New Posts  All Forums:Forum Nav:

Rye Bread

post #1 of 11
Thread Starter 
Since I plan to make some rye bread using Chicage Metallic bread pan, I though that I'd ask: should the pan be placed on a rack in the center of the oven?

I do not forsee using a bread stone in the process.

Best and I'm a foodie.   I know very little but the little that I know I want to know very well.

 

-T

Brot und Wein
(1 photos)
 
Reply

Best and I'm a foodie.   I know very little but the little that I know I want to know very well.

 

-T

Brot und Wein
(1 photos)
 
Reply
post #2 of 11
If you don't want crust, the middle is best. If you want a little crust, try the middle but spritz the walls, ceiling and floor. If you want a little more crust, similar to an Armenian or Russian rye, bake at 425 - 450, and do the spritz thing, including the top of the loaf, three times during the first 10 minutes.

During the bake, take 12 oz of well chilled beer, orally.

Prosit,
BDL
post #3 of 11
Thread Starter 
BDL:

Beer! That's it. I kinda' knew you'd furnish the missing ingredient! Thanks for the suggestions which will all be used in the upcoming week.

Best and I'm a foodie.   I know very little but the little that I know I want to know very well.

 

-T

Brot und Wein
(1 photos)
 
Reply

Best and I'm a foodie.   I know very little but the little that I know I want to know very well.

 

-T

Brot und Wein
(1 photos)
 
Reply
post #4 of 11
Thread Starter 
To achieve a better rye flavor, would it be okay to substitute some white/clear vinegar for water on a one-to-one basis? I don't plan to use a starter but may utilize a preferment.

Best and I'm a foodie.   I know very little but the little that I know I want to know very well.

 

-T

Brot und Wein
(1 photos)
 
Reply

Best and I'm a foodie.   I know very little but the little that I know I want to know very well.

 

-T

Brot und Wein
(1 photos)
 
Reply
post #5 of 11
koko, what % of wheat flour to rye flour are you using?

Rye has different properties than wheat flour in terms of its gluten, rye has pentosans and the sourdough functions in part to prevent a gummy loaf, the acid sourdough helps make sure the loaf doesn't degrade, which is especially important in one that is higher % rye with less wheat.

So for success with rye without a sourdough, use one that has a higher %of bread flour IMO. I've never used vinegar, I use a good acidic sourdough for rye. I've seen products sold, but also never used them, such as "rye sours." (?) I remember something at KAF like that.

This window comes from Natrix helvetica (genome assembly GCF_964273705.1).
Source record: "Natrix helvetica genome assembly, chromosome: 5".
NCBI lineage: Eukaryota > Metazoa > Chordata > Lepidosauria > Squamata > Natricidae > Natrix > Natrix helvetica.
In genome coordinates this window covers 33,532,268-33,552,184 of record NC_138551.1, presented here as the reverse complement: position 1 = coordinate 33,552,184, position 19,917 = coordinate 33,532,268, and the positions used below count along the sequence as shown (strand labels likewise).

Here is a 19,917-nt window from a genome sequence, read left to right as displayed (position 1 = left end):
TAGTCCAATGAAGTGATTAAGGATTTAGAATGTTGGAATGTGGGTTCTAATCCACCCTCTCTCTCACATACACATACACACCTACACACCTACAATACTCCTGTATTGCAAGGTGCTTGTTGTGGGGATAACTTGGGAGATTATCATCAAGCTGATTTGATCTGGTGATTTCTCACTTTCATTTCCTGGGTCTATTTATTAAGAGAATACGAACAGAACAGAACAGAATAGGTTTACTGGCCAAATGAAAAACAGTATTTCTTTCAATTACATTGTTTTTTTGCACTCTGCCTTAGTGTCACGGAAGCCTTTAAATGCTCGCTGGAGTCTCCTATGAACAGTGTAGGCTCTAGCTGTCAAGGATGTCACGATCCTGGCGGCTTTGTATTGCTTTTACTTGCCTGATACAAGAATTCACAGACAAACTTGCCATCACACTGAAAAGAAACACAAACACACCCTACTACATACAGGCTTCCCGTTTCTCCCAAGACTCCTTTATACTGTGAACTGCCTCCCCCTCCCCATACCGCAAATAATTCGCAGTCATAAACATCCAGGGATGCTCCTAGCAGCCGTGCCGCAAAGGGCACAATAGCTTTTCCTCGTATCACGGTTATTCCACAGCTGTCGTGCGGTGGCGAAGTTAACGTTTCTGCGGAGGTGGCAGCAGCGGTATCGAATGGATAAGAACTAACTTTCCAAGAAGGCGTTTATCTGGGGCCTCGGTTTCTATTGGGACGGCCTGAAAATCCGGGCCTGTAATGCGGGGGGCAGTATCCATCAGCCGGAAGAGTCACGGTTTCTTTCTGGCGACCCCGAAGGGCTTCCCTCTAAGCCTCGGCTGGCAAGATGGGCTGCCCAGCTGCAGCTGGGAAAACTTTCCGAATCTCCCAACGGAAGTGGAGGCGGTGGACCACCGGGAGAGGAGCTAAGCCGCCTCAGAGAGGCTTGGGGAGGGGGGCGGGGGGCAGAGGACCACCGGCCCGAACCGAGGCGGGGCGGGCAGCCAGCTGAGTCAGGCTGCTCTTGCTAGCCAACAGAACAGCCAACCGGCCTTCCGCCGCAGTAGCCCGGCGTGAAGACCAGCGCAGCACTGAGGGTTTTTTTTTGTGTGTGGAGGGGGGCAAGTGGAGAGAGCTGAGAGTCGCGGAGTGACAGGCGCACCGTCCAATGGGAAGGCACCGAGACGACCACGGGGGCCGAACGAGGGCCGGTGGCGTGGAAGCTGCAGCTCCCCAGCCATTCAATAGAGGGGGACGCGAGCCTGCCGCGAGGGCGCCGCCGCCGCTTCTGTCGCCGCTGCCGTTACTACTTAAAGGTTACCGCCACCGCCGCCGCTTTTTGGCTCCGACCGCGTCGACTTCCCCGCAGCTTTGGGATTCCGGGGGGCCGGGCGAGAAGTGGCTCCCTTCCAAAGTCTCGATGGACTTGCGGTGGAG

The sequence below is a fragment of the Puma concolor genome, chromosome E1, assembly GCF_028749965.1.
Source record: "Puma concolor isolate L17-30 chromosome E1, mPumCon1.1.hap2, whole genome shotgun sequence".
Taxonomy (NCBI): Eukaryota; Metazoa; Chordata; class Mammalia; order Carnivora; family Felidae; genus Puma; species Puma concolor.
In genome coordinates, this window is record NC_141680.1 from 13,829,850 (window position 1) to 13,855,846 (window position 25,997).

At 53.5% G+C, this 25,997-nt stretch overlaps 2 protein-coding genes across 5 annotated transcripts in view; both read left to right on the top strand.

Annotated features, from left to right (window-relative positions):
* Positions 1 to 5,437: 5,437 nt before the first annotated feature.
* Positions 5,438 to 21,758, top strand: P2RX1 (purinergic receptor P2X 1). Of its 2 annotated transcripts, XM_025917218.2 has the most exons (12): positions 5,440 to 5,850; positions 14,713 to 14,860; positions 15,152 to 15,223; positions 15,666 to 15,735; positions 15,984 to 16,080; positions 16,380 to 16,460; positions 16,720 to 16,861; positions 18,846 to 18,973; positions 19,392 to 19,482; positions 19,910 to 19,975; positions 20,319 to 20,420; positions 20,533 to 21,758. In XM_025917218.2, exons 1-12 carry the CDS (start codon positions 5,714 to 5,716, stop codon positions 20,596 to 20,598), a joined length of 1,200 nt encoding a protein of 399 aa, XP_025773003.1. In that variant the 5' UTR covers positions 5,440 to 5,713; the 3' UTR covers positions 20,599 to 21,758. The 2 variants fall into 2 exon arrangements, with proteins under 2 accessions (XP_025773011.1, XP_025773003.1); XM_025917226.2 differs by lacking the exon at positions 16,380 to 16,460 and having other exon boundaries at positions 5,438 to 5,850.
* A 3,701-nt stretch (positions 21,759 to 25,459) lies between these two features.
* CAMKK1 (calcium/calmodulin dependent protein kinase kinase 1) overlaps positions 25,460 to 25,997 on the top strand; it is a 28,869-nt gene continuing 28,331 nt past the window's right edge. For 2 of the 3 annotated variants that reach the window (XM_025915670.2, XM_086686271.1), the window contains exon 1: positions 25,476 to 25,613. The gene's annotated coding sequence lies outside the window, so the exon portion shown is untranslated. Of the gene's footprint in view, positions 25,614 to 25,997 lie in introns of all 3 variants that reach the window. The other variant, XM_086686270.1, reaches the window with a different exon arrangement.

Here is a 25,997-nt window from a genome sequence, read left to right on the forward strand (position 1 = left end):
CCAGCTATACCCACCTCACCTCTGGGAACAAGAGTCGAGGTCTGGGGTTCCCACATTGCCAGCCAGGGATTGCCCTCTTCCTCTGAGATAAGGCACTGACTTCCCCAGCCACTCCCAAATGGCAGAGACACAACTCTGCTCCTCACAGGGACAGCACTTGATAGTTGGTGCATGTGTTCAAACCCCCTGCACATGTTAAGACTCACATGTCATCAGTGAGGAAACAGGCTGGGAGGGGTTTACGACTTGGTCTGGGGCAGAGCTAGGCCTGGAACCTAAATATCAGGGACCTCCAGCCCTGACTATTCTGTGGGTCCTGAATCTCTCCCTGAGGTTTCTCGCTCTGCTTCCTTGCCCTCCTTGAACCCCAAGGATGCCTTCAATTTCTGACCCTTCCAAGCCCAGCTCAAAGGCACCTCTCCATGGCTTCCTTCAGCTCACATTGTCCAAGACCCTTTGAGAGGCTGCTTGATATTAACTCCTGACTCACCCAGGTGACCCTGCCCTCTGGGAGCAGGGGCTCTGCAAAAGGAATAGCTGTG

Note that there is special osmotolerant yeast for higher acid or higher sugar situations -- SAF Gold is an example. It tolerates an acidic dough (such as if using sourdoughs), and also tolerates a higher sugar dough, such as say Pandoro. So I'm thinking if you add too much vinegar, regular yeast might not tolerate it.

That's your next fronteir, to get a good sourdough going for rye :chef:

Sourdough has acetic acid in it, but also lactic acid, and other flavorful stuff (bacterial fermentation as well as yeast). If you're eventually after loafs with more % rye, versus basically wheat loafs with a little rye in there, sourdough is the way to go. The properties of rye, when it is actually the rye that is holding the loaf together and not the wheat, require protection for those pentosans that the sourdough provides.

So I would say make sure you're at least 50% wheat/bread flour for now if you're not going the sourdough route, and the wheat's gluten will provide the backbone structure for the loaf to rise.
post #6 of 11
stir it up covers many of the reasons that, as always, "it all depends."

1 vinegar : 1 water is way too acid.

Peter Reinhardt's Brother Juniper baking book has an interesting recipe which incorporates sauerkraut to make a sour rye. I've done it, it's pretty good.

Fooling around on my own, I've successfully used 1/4 cup each cocoa powder, sherry vinegar, and molasses in a 2-3/4 cup rye to 2-3/4 cup AP flour for two loaves of pumpernickel. You'll also need a double shot of espresso; a bit less than a tbs of salt; somewhere between two and three cups of water; and the right amount of yeast. I don't know what kind you use, so won't give an amount. I'd use 2 tbs of fermipan or SAF instant. Throw a couple of tbs of caraway seeds into the dough. Eggwash the top, and sprinkle some poppy seeds on the top.

I form the dough into two boules or fat batards :D, bake on a sheet (not a stone) oiled and sprinkled with corn meal, set on the middle rack, in a 425F oven, using the three spritz method I wrote about in an earlier post.

With the AP flour, yeast and the seeds this is more of an "American Jewish" pumpernickel than Westphalian.

BDL

PS I get the sense that you're a good enough baker to use the above recipe, which isn't much more than the bare notes from my notebook, without more. But if you want more, I'll write it out in more detail with some description of technique. Let me know. I've got to do it pretty soon, anyway.
post #7 of 11
Thread Starter